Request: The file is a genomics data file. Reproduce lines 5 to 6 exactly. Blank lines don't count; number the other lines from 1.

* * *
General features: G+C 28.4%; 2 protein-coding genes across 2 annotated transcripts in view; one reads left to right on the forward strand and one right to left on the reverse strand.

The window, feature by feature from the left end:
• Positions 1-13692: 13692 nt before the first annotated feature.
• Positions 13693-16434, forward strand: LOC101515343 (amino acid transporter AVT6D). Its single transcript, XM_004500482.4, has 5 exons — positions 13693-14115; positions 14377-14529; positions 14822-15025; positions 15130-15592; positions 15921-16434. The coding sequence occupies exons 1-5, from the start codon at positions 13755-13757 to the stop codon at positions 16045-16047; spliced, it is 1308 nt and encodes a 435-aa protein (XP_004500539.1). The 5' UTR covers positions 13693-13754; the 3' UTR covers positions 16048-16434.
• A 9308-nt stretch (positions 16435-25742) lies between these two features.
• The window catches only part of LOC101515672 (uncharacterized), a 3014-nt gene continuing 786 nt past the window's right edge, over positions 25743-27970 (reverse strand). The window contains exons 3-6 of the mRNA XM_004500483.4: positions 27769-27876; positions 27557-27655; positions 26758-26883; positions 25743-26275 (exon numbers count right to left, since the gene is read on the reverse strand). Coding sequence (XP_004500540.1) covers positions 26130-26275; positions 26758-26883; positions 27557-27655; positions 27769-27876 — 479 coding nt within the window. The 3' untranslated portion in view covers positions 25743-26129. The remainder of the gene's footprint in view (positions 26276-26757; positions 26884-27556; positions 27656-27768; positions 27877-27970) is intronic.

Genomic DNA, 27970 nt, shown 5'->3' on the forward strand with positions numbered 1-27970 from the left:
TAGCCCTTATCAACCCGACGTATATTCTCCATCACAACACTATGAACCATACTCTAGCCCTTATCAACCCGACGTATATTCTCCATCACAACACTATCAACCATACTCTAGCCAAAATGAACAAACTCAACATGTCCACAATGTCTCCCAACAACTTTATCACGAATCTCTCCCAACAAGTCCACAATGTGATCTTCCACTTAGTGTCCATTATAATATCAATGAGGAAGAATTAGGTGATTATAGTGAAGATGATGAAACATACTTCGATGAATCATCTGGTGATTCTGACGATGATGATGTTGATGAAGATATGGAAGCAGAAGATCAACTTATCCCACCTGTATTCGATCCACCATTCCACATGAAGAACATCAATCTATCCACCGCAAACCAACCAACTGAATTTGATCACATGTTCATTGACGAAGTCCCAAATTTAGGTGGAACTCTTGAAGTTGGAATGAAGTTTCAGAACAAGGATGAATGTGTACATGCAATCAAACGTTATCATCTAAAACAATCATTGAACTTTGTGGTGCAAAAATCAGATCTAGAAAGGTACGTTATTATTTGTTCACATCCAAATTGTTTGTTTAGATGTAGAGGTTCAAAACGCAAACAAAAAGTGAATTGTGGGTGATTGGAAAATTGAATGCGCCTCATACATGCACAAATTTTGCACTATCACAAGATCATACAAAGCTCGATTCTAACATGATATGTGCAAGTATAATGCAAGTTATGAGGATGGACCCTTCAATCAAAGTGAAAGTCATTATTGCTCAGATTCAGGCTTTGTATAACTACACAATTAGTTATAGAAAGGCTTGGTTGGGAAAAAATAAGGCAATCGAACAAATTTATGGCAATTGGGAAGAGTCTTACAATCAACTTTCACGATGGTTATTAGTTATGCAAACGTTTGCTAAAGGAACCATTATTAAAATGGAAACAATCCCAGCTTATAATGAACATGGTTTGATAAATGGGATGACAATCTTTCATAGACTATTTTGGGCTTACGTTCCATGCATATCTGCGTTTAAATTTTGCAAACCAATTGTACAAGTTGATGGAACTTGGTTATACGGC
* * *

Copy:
• A 9308-nt stretch (positions 16435-25742) lies between these two features.
• The window catches only part of LOC101515672 (uncharacterized), a 3014-nt gene continuing 786 nt past the window's right edge, over positions 25743-27970 (reverse strand). The window contains exons 3-6 of the mRNA XM_004500483.4: positions 27769-27876; positions 27557-27655; positions 26758-26883; positions 25743-26275 (exon numbers count right to left, since the gene is read on the reverse strand). Coding sequence (XP_004500540.1) covers positions 26130-26275; positions 26758-26883; positions 27557-27655; positions 27769-27876 — 479 coding nt within the window. The 3' untranslated portion in view covers positions 25743-26129. The remainder of the gene's footprint in view (positions 26276-26757; positions 26884-27556; positions 27656-27768; positions 27877-27970) is intronic.